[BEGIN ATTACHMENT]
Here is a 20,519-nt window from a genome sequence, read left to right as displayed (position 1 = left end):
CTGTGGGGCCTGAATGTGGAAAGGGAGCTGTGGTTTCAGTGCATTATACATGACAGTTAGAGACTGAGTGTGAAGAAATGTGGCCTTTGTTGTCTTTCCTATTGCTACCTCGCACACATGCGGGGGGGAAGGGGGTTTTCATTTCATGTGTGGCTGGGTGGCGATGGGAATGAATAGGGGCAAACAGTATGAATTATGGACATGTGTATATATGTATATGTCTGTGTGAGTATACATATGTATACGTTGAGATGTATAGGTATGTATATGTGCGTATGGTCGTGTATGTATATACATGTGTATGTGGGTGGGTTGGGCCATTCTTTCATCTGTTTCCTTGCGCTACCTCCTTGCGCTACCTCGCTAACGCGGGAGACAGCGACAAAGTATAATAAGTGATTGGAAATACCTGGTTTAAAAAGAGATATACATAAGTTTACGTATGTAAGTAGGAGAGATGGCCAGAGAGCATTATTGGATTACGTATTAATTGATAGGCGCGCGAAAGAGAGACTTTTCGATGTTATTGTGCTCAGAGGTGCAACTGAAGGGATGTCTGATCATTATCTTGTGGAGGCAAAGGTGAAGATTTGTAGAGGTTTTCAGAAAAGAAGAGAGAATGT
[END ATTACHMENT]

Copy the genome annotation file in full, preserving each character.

Here is a 20,519-nt window from a genome sequence, read left to right as displayed (position 1 = left end):
CTGTGGGGCCTGAATGTGGAAAGGGAGCTGTGGTTTCAGTGCATTATACATGACAGTTAGAGACTGAGTGTGAAGAAATGTGGCCTTTGTTGTCTTTCCTATTGCTACCTCGCACACATGCGGGGGGGAAGGGGGTTTTCATTTCATGTGTGGCTGGGTGGCGATGGGAATGAATAGGGGCAAACAGTATGAATTATGGACATGTGTATATATGTATATGTCTGTGTGAGTATACATATGTATACGTTGAGATGTATAGGTATGTATATGTGCGTATGGTCGTGTATGTATATACATGTGTATGTGGGTGGGTTGGGCCATTCTTTCATCTGTTTCCTTGCGCTACCTCCTTGCGCTACCTCGCTAACGCGGGAGACAGCGACAAAGTATAATAAGTGATTGGAAATACCTGGTTTAAAAAGAGATATACATAAGTTTACGTATGTAAGTAGGAGAGATGGCCAGAGAGCATTATTGGATTACGTATTAATTGATAGGCGCGCGAAAGAGAGACTTTTCGATGTTATTGTGCTCAGAGGTGCAACTGAAGGGATGTCTGATCATTATCTTGTGGAGGCAAAGGTGAAGATTTGTAGAGGTTTTCAGAAAAGAAGAGAGAATGT